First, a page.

The Americans are commemorating "Memorial Day" today as a tribute to members of the armed forces who sacrificed their lives for their homeland.
What distinguishes this national anniversary is the gathering of tens of thousands of veterans in Washington, DC, who come from across the country on their motorcycles.
This rally is called Rolling Thunder.
On this day, millions of Americans go to more than 130 national and military cemeteries across the country to visit the graves of their relatives and friends who have been buried there and to honor those who lay there.
Also on the occasion, an official holiday in the country, tens of thousands of people flock to public squares in their cities, reminding us of the sacrifices of American soldiers.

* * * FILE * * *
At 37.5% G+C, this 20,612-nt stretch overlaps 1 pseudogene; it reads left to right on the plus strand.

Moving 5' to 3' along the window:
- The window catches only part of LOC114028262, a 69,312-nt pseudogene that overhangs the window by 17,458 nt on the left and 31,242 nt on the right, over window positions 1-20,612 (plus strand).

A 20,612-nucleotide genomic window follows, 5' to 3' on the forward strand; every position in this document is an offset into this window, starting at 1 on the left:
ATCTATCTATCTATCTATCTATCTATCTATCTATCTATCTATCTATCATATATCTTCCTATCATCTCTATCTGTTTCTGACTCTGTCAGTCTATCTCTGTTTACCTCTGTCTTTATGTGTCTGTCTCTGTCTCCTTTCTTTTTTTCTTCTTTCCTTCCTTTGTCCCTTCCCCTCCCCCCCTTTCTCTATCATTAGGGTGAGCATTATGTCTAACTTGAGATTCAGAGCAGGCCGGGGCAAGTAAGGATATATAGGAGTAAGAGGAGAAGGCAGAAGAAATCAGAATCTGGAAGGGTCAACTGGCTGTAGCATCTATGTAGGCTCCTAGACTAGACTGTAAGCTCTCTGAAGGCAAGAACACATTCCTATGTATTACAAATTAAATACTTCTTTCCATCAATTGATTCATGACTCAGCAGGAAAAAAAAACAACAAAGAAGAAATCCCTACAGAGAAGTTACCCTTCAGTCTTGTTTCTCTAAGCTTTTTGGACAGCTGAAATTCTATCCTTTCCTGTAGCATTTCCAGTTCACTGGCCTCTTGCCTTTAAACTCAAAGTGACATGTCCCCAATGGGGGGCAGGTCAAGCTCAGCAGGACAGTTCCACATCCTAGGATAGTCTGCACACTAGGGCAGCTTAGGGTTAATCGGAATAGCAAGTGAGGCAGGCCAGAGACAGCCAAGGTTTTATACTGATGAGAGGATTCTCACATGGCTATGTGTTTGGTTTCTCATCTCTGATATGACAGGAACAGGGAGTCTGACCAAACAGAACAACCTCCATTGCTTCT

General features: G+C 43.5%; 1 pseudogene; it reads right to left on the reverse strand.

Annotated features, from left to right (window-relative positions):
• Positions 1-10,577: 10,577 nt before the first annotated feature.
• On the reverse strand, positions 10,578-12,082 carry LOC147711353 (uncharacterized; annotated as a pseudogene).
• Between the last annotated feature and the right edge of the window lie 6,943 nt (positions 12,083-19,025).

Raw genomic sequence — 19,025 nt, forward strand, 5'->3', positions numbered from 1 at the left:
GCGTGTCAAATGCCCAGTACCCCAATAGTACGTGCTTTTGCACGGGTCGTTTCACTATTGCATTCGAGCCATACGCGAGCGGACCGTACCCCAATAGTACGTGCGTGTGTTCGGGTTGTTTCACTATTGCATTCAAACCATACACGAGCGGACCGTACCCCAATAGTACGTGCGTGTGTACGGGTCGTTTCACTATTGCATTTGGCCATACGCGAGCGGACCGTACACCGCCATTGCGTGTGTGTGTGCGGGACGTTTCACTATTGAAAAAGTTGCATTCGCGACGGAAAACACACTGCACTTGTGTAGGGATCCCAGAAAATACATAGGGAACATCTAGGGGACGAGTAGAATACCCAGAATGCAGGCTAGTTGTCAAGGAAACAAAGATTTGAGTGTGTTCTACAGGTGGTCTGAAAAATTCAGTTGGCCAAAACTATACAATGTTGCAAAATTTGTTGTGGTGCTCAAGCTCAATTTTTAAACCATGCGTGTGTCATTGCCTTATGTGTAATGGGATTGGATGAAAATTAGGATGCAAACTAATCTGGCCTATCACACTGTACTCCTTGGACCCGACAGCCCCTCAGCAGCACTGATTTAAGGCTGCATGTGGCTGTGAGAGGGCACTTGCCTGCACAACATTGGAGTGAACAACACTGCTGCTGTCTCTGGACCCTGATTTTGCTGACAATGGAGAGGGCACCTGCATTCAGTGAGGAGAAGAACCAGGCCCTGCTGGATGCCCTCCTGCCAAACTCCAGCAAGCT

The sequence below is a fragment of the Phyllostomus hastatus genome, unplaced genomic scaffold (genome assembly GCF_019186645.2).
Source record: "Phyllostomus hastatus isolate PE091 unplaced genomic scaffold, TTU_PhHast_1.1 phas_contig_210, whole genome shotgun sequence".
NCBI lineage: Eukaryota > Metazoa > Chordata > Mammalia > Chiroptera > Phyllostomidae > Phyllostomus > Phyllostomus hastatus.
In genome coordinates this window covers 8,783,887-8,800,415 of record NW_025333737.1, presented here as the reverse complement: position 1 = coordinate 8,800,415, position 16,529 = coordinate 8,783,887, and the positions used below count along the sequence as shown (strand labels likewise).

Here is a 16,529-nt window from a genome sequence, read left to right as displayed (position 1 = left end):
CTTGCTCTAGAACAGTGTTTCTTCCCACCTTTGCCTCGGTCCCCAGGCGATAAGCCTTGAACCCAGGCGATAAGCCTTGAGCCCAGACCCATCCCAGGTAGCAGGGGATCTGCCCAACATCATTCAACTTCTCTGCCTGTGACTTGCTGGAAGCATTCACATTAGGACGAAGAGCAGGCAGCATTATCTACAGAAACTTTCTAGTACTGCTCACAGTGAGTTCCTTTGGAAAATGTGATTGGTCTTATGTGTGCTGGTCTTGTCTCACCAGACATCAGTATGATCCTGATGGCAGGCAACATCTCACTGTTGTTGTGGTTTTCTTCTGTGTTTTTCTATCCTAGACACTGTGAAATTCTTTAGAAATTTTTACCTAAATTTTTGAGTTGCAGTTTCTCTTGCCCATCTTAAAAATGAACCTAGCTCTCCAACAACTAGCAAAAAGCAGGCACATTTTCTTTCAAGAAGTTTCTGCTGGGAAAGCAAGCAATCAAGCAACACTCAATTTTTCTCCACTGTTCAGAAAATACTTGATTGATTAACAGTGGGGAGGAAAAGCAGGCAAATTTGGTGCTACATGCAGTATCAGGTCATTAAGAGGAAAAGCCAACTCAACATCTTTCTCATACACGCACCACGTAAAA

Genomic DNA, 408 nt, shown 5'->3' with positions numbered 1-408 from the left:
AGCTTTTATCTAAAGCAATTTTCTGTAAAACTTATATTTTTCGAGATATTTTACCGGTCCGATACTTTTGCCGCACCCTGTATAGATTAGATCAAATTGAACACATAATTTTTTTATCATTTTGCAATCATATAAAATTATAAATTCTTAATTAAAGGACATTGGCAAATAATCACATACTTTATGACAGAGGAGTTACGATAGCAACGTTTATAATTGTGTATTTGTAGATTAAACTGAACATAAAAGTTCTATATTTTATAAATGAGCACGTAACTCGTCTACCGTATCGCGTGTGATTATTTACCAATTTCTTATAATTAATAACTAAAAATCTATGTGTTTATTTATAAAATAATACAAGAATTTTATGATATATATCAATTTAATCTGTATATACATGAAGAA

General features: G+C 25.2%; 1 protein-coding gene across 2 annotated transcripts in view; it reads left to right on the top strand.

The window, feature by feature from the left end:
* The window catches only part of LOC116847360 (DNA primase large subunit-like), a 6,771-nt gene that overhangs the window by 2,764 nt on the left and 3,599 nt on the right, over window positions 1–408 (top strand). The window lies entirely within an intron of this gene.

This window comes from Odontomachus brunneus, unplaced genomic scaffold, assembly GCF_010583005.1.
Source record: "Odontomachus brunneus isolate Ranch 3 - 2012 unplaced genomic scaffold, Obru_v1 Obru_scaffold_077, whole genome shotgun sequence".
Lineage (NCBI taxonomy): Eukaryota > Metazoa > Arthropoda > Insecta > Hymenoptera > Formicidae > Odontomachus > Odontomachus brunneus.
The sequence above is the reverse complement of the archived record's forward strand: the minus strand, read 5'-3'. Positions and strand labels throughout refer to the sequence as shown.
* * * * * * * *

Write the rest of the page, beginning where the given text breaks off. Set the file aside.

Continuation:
The Thunder rally began in 1988, when a group of motorcycle riders from veterans of the Vietnam War decided to go to Washington for a "Thunderbolt," referring to the same bombing ordered by President Lyndon Johnson in 1965.
The commemoration of the anniversary began three years after the end of the north-south civil war, which ravaged the country for four years from 1861 to 1865.
After World War I, the occasion turned from a mere day to remember the dead of the civil war to a feast commemorating the dead and prisoners of US forces on all battlefields.